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Tennessee Football Advanced Stats: Win Projection, Team Rankings and more

Fascinating stuff.

NCAA Football: Tennessee at Florida Kim Klement-USA TODAY Sports

If you like numbers, you’re going to like this post. SBNation’s own Bill Connelly has updated all of his advanced stats for each team in college football. The results are fascinating — if you like taking deeper dives into numbers.

After starting the year inside of the top 30, Tennessee has plummeted to 56th in the S&P+ model. This is due to scoring an average of just 24.2 points per game, which ranks 98th in the nation. The defense is giving up 25.9 points per game, which is good for 59th overall.

The interesting thing here is the individual team numbers. Tennessee’s passing success rate is just 37.9 percent, which ranks 93rd in the nation. On the flip side of that, Tennessee pass defense is one of the better units in the country, checking in at 27th overall. Just 40.4 percent of passes have been successful against the Vols’ pass defense to this point.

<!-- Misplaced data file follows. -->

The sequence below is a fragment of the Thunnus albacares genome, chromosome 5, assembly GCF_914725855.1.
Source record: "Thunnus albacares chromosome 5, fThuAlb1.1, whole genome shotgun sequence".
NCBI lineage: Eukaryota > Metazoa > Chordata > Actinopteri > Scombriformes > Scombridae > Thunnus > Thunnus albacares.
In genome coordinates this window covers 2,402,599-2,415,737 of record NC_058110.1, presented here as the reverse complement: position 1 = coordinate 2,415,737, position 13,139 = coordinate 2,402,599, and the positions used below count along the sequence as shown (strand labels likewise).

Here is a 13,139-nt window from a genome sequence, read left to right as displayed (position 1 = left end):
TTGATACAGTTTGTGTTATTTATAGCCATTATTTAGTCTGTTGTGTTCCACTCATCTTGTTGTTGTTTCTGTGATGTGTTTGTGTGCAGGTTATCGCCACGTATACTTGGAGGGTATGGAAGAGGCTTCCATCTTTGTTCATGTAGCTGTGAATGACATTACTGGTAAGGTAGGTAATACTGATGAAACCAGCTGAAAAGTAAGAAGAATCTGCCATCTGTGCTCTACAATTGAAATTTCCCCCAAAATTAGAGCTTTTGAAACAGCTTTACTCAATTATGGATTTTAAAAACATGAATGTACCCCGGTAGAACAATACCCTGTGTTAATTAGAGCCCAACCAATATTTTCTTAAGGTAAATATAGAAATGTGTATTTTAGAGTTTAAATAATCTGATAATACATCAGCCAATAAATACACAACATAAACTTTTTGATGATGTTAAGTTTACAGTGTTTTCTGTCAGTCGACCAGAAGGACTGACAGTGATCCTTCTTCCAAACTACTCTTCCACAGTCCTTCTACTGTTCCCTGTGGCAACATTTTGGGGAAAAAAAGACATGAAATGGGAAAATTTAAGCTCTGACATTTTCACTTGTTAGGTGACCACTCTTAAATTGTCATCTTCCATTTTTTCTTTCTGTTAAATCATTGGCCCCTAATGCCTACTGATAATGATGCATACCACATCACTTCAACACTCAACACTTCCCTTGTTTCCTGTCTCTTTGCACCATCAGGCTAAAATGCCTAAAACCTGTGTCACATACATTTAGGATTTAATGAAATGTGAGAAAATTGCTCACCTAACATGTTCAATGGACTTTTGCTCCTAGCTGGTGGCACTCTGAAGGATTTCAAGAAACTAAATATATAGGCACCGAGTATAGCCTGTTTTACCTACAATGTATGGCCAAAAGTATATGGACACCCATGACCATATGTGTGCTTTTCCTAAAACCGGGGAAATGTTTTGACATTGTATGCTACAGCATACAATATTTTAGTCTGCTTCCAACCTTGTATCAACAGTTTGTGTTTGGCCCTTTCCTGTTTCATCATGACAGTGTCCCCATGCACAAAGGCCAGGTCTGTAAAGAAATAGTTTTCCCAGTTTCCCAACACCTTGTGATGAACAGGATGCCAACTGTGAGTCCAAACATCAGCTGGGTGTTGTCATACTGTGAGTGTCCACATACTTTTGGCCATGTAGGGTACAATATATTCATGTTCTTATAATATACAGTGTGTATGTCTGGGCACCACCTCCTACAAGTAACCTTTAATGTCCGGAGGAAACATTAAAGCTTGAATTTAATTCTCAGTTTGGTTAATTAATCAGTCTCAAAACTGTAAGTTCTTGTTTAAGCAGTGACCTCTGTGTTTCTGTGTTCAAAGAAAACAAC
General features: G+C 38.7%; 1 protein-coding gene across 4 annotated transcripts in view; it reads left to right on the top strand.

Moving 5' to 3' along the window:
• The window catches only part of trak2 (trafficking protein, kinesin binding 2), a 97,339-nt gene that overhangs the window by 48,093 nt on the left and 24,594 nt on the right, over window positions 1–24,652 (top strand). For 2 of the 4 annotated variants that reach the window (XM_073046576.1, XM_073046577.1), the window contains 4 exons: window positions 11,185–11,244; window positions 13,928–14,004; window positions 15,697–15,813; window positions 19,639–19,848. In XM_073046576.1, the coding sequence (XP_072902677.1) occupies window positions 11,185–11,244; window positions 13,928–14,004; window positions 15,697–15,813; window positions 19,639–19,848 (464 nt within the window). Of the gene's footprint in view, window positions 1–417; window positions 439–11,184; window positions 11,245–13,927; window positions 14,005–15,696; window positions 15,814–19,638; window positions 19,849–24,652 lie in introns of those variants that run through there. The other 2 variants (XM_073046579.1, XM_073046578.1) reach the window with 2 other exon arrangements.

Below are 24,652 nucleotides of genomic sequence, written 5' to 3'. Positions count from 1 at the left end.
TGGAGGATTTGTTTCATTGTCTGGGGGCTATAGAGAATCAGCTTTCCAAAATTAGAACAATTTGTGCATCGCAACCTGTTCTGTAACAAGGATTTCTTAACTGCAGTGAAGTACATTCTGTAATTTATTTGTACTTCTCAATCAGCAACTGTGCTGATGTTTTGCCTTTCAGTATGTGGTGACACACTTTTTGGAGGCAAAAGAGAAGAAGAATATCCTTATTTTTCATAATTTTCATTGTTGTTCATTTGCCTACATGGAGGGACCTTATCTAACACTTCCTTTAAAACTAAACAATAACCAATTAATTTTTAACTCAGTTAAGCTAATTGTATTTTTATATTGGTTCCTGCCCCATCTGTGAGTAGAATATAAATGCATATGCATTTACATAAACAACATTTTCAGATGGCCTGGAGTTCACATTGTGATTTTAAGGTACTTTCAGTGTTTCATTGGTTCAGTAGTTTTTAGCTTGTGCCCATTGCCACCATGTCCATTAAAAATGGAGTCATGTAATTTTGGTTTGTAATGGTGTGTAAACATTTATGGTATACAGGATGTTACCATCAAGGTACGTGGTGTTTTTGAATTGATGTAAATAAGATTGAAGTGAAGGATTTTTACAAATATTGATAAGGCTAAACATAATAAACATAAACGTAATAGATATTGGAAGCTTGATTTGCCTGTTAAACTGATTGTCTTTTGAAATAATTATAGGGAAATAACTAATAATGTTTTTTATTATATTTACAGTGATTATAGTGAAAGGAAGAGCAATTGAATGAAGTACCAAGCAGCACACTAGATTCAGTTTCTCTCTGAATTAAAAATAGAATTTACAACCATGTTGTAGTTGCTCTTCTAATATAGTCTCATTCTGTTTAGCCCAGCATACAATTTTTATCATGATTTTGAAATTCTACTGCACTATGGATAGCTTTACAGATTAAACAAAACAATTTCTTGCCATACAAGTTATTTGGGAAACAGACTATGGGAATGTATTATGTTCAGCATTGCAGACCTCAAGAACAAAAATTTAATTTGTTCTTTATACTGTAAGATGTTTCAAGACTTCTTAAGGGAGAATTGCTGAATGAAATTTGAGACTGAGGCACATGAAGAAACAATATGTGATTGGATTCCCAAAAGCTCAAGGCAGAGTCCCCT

Tennessee has a successful rush attempt 45.5 percent of the time, ranking 40th in the country. I thought this number would be higher with John Kelly producing like he has been, but the Georgia game likely brought it down to earth.

NCAA Football: Georgia at Tennessee
John Kelly has been one of the few bright spots for Tennessee.
Crystal LoGiudice-USA TODAY Sports

Bob Shoop’s rushing defense ranks 124th in the country, allowing a 50.5 percent success rate. Most of this stems back to Georgia Tech, but Tennessee got worn down by Georgia too. This problem from last year is still very much a problem today.

John Kelly leads the team in targets, which tells me a lot about Tennessee’s passing game. I’m all for getting the ball in the hands of your best player, but this tells me that there’s not a lot of trust throwing down the field. Kelly is seeing 18 percent of the balls thrown. Brandon Johnson is second at 17.3 percent and Marquez Callaway is third at 10.7 percent. After Callway’s breakout game against Georgia Tech, that number needs to be much higher.


The model also takes all of these numbers into account and spits out a win projection. According to that, Tennessee’s highest probability of wins came out to 6 (30 percent chance). The model gave Tennessee a 28 percent shot at 7 wins and a 17% chance at just five.

Interestingly enough, the model likes Tennessee this weekend against South Carolina. The Gamecocks rank ten spots lower than the Vols do in the S&P+, giving Tennessee a 60 percent shot to win. It also gives the Vols a better than 60 percent shot to beat Missouri and Vanderbilt, but thinks games against Southern Miss and Kentucky will be toss ups.

Again, if you love looking at numbers, you should read through Tennessee’s page. There’s explanations for all the numbers and how they are calculated. It’s really interesting to dive into.